I'm not sure simplejson is particularly relevant here, but yes, as an example, sure.
> `simplejson` however does not allow custom type to be used (neither for parsing nor encoding) decimal.Decimal is "hardcoded" in the API by `use_decimal` Boolean keyword argument.
I think that is the right approach -- while there may be a use case for people to use a custom numeric type with JSON numbers, the JSON spec does not allow all possible numeric values to be represented -- it can only represent numbers that can be represented with a finite number of base ten digits (i.e no rational -- there is now way to precisely specify the value 1/3 for instance, and no rational numbers (srt(2), pi, etc.). As it happens, the Pyton Decimal type can also represent exactly these same numbers (and a few more -- JSON exclude, Inf, -Inf, NaN). So using int, float, and Decimal as the only way to encode/decode numbers provides access to the full functionality of JSON numbers.
If someone does need to encode another number type, they will need to convert to int, float, or decimal, and I'm pretty sure that will provide a way to access any legal JSON value.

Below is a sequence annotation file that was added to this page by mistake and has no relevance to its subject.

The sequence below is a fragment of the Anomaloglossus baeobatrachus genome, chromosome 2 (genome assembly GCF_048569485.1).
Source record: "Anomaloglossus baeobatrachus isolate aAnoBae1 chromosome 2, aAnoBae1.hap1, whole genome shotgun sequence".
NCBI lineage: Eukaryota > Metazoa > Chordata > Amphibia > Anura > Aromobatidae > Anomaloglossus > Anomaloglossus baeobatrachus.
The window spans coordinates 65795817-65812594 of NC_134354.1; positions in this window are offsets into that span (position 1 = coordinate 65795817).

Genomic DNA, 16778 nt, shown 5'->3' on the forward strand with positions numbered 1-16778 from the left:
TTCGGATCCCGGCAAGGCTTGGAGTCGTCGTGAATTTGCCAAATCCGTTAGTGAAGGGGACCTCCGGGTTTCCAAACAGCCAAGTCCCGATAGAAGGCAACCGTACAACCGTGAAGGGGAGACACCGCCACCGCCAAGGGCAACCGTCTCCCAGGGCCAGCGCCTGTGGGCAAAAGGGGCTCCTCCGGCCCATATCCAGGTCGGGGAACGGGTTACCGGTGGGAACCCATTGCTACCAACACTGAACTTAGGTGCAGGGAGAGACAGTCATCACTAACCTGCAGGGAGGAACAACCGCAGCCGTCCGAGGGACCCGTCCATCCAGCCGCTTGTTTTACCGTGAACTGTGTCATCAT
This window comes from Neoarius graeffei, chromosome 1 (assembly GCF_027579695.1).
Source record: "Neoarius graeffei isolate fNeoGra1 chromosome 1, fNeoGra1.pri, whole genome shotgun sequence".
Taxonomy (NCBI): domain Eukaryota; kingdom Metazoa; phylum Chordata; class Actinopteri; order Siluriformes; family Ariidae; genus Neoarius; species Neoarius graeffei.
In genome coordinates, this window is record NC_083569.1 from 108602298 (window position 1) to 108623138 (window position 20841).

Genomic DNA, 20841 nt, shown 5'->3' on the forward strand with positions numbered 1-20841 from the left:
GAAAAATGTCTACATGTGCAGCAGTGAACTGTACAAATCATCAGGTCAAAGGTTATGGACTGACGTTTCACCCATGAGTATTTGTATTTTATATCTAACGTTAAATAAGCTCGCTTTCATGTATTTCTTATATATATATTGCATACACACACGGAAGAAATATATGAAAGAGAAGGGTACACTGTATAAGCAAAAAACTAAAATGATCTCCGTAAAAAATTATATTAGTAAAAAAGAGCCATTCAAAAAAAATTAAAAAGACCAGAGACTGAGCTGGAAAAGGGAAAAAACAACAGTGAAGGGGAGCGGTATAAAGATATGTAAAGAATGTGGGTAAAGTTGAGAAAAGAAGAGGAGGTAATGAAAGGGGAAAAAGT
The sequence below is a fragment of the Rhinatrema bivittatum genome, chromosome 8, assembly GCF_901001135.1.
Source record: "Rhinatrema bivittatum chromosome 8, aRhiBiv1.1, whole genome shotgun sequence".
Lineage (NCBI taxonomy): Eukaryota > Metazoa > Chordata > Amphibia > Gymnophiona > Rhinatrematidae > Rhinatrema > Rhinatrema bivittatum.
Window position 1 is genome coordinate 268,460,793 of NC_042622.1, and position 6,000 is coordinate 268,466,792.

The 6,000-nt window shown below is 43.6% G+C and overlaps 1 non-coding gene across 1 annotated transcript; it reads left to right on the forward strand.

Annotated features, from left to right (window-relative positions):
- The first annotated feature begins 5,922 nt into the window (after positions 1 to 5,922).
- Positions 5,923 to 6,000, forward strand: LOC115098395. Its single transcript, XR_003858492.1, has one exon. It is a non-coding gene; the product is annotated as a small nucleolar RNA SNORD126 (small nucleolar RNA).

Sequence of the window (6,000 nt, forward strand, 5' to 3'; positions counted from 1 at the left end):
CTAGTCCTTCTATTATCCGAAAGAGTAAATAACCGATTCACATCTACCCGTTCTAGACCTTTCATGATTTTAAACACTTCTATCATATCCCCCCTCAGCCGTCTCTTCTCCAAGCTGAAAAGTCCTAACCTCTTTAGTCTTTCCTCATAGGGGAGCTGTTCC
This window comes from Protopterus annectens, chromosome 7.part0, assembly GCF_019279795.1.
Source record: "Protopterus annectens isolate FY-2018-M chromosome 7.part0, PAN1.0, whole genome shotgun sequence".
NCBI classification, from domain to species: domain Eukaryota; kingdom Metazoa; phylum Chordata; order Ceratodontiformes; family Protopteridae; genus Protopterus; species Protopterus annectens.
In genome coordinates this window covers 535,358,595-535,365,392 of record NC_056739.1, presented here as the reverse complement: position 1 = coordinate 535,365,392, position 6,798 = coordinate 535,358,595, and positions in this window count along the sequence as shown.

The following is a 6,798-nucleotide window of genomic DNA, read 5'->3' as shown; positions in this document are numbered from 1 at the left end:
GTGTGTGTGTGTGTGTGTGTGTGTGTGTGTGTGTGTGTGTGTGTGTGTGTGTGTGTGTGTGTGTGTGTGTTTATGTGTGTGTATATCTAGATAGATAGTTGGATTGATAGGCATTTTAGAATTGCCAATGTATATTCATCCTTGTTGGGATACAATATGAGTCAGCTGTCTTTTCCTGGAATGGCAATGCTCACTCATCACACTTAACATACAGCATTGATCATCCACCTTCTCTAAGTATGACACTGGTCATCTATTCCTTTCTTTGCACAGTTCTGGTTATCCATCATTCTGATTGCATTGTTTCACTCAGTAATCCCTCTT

So why not allow users to write any custom encoder they want for JSON numbers? Because we want the jonn lib to ideally only ever produce valid JSON. I don't think it's horrible to allow users to do do something wrong (consenting adults and all that), but it's better not to make it easy to do, and only to allow that if it provided some functionality that can not be provided with a more restrictive system.
An example -- say a user is using the Fraction type in Python. They want to store that value in JSON. How can they do that now? Two ways:
1) Convert to float and accept the loss of precision
2) Store it in some custom string r (or object) representation
What should they be allowed to do? Well, in pure JSON the options are:
1) store as a JSON number, accepting loss of precision, but choosing what that loss will be: 15 digits, 100 digits? all valid JSON.
2) Store it in some custom string (Object) representation
If the python json lib provides a Decimal encoder, then users will have exactly these same two options.
However, if it allows a custom encoder, then the user *could* use a non-legal JSON option -- which would NOT be a good idea -- so why allow it?
However, I see one reason folks may want to control the encoding of Decimal numbers:
As pointed out this this thread, the way one can encode a particular value in JSON is not unique: